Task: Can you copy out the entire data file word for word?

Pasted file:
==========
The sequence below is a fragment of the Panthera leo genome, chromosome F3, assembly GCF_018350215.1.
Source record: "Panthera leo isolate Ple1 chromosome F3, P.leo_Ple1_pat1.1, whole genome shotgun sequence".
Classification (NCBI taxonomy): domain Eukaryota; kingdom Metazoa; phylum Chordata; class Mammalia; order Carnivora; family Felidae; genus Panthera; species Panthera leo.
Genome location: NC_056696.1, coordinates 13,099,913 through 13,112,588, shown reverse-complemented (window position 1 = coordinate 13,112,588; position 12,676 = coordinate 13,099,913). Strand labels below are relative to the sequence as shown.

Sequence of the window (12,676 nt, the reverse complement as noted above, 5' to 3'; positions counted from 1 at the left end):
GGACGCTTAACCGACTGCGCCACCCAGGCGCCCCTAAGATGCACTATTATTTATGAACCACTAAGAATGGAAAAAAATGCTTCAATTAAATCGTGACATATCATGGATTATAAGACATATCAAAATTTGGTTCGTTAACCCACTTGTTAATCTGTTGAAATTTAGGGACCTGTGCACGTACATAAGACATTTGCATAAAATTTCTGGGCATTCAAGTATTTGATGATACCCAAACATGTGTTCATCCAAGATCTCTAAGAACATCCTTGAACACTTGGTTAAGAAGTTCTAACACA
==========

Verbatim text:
The sequence below is a fragment of the Panthera leo genome, chromosome F3, assembly GCF_018350215.1.
Source record: "Panthera leo isolate Ple1 chromosome F3, P.leo_Ple1_pat1.1, whole genome shotgun sequence".
Classification (NCBI taxonomy): domain Eukaryota; kingdom Metazoa; phylum Chordata; class Mammalia; order Carnivora; family Felidae; genus Panthera; species Panthera leo.
Genome location: NC_056696.1, coordinates 13,099,913 through 13,112,588, shown reverse-complemented (window position 1 = coordinate 13,112,588; position 12,676 = coordinate 13,099,913). Strand labels below are relative to the sequence as shown.

Sequence of the window (12,676 nt, the reverse complement as noted above, 5' to 3'; positions counted from 1 at the left end):
GGACGCTTAACCGACTGCGCCACCCAGGCGCCCCTAAGATGCACTATTATTTATGAACCACTAAGAATGGAAAAAAATGCTTCAATTAAATCGTGACATATCATGGATTATAAGACATATCAAAATTTGGTTCGTTAACCCACTTGTTAATCTGTTGAAATTTAGGGACCTGTGCACGTACATAAGACATTTGCATAAAATTTCTGGGCATTCAAGTATTTGATGATACCCAAACATGTGTTCATCCAAGATCTCTAAGAACATCCTTGAACACTTGGTTAAGAAGTTCTAACACA